Down the Hackney Cut

With the sun finally out I set off walking West and got sidetracked by the Hackney Cut/ Lee Navigation.

Part of the Olympic legacy seems to be to get rid of every trace of graffiti they can reach. The walls are now being coated with a paint resistant chemical that looks like hardened slime.

I chatted to some engineers who said they are building a tunnel under the Cut for a new tube line running into Pudding Mill Lane. I think he meant Cross Rail.

This swan near the entrance to the Hertford Union Canal made me think of Andrew Kotting in his swan-shaped pedalo as he arrived at the end of the journey he’d made with Iain Sinclair from Hastings in the film Swandown.

It’s difficult to tell if this is part of the new ‘sanctioned’ graffiti or not – but it looked nice reflected in the water.

During the Olympics the Fringe at Swan Wharf was a £90/day pop-up private members club – looked very quiet today.

Well it’s definitely Fish Island, the Riviera needs a bit of work. According to wikipedia it’s “home to one of Europe’s largest growing creative communities”.

At the Bow Flyover I looped back to the Wick and had a lovely pint of Citra Ale brewed on-site at the Crate Brewery. That was a bit more like a Riviera.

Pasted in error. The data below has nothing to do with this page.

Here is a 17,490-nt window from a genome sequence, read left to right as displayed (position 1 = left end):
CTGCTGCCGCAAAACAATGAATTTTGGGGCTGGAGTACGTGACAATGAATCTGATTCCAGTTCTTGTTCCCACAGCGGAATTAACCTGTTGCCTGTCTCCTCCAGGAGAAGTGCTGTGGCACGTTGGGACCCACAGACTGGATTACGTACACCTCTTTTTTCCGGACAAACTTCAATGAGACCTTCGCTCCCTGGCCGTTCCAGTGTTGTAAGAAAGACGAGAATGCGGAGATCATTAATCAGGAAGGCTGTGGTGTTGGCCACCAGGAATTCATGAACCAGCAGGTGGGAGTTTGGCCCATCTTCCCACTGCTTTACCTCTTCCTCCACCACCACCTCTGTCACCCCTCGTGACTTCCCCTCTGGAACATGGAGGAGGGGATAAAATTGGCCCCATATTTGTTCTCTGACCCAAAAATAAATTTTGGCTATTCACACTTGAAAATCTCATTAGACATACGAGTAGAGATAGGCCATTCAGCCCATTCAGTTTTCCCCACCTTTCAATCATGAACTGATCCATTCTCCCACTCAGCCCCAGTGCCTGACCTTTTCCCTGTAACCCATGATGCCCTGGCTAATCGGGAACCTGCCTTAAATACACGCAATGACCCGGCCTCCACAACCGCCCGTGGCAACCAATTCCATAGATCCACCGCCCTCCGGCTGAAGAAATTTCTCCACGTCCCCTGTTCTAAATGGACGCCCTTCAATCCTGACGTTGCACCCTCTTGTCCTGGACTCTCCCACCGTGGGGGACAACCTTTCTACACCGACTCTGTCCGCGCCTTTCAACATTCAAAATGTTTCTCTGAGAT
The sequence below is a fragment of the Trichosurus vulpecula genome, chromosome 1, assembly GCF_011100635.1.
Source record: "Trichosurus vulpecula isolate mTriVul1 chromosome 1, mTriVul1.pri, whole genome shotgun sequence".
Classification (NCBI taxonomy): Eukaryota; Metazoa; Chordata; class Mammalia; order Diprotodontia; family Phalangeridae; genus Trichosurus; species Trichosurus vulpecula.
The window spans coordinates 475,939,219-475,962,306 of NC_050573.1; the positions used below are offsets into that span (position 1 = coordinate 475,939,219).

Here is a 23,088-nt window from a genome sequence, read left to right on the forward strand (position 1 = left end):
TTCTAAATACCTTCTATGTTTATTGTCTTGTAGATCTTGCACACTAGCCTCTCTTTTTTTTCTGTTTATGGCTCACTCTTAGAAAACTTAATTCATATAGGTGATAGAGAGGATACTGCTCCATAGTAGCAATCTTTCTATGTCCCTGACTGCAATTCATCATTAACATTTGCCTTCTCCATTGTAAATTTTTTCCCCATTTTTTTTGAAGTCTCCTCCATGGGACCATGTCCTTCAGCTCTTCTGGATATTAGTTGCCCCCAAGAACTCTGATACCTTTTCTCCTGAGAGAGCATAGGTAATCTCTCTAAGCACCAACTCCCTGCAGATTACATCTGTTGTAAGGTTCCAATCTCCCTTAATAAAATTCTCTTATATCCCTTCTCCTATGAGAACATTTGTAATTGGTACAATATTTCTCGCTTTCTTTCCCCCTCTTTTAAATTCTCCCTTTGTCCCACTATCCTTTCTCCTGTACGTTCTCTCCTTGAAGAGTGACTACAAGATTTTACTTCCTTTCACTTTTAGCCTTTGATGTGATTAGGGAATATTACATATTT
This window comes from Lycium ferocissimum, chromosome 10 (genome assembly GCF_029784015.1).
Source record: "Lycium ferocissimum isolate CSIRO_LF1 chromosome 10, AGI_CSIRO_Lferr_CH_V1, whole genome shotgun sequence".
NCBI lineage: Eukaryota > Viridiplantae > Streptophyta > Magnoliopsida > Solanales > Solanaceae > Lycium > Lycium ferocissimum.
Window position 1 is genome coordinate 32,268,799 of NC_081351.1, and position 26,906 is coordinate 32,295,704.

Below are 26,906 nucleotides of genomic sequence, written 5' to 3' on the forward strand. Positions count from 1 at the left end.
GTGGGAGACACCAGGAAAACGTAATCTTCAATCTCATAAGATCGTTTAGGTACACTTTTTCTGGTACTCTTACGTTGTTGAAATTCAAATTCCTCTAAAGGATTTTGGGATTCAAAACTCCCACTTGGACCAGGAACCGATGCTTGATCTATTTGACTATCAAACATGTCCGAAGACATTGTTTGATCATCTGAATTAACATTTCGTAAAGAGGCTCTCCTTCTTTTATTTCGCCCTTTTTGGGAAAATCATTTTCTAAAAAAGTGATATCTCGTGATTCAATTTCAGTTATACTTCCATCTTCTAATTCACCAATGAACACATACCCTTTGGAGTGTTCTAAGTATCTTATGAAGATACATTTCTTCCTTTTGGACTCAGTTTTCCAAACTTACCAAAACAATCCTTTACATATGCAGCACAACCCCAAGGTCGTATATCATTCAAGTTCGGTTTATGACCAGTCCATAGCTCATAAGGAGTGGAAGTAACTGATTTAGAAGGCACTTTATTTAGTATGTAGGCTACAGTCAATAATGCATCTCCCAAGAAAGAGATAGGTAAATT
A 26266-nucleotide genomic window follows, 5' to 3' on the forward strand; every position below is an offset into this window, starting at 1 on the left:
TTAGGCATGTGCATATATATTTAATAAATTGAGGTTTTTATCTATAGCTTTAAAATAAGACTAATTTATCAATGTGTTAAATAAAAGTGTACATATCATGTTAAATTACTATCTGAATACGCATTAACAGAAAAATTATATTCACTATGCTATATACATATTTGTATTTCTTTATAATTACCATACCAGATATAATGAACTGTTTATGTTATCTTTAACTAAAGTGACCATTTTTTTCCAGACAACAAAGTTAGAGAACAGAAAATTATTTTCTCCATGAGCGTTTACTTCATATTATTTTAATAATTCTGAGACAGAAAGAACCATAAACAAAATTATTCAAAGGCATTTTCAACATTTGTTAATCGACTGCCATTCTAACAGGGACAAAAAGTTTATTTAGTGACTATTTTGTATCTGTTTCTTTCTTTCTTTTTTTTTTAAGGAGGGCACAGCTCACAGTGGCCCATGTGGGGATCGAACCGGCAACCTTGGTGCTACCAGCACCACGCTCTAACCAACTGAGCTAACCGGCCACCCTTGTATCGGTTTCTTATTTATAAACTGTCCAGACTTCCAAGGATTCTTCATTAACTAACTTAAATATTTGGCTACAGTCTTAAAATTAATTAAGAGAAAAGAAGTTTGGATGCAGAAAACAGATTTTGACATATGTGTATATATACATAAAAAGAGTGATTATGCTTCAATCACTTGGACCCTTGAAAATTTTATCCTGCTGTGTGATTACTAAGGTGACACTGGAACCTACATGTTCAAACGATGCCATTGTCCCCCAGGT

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Doorways and Alleyways of East London

Dragged the family out for a wander around the vicinity of Brick Lane.

The boys weren’t that enthusiastic but I promised them some kind of adventure.

The usual parental instruction to ‘stay close’ and ‘hold my hand’ was loaded with the added tale that these streets were known to consume people, that you could stop to tie your laces, your friend would wander into one of these lanes and alleys never to be seen again.

Cock Hill

‘Where do they go?’, the boys asked
‘They’re devoured by the city itself’, I said
‘That’s just nonsense’, the eldest retorted
‘Yeah, just stupid’, added the little one.

We have a set of Bob and Roberta Smith letter blocks at home.
Heidi and the boys admired this mural and concluded that it would have been better if Bob had done it.

Commercial Street

There was an absence of graffiti tourists today – no lumbering parties touring early Banksy’s and derivatives.
We had the walls to ourselves.

The C18th Huguenot doorways of Fournier and Princelet Streets kept them occupied.